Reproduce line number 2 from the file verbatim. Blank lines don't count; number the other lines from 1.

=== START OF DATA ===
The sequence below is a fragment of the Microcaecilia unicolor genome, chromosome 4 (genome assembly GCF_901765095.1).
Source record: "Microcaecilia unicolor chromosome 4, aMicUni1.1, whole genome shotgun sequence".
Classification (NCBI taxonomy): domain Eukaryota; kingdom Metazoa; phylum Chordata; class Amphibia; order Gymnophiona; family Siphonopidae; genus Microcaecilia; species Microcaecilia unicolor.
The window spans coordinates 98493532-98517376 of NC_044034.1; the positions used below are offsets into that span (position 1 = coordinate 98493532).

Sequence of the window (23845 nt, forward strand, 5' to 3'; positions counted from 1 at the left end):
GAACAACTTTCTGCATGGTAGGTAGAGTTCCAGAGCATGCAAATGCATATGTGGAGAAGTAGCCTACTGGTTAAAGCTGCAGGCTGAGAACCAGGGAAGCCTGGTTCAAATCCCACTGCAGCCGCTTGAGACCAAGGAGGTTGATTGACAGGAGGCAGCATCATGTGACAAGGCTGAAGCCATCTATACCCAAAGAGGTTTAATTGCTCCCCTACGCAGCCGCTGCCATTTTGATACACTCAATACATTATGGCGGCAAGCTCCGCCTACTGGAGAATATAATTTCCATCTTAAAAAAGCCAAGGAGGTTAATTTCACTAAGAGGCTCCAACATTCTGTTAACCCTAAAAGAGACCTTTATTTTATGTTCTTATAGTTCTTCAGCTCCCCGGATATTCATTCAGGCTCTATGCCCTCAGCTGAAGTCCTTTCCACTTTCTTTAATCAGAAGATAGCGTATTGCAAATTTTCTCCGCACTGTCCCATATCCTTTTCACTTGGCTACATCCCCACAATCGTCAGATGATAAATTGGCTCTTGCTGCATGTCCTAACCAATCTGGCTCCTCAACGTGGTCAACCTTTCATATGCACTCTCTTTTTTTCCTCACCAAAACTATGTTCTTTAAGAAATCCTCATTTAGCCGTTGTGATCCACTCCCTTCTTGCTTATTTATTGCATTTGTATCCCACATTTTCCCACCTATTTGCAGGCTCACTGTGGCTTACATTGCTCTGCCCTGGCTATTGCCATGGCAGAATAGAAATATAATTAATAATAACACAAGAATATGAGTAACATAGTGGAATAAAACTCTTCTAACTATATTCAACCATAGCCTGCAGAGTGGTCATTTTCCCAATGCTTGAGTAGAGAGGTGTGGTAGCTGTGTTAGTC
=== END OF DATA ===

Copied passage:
Source record: "Microcaecilia unicolor chromosome 4, aMicUni1.1, whole genome shotgun sequence".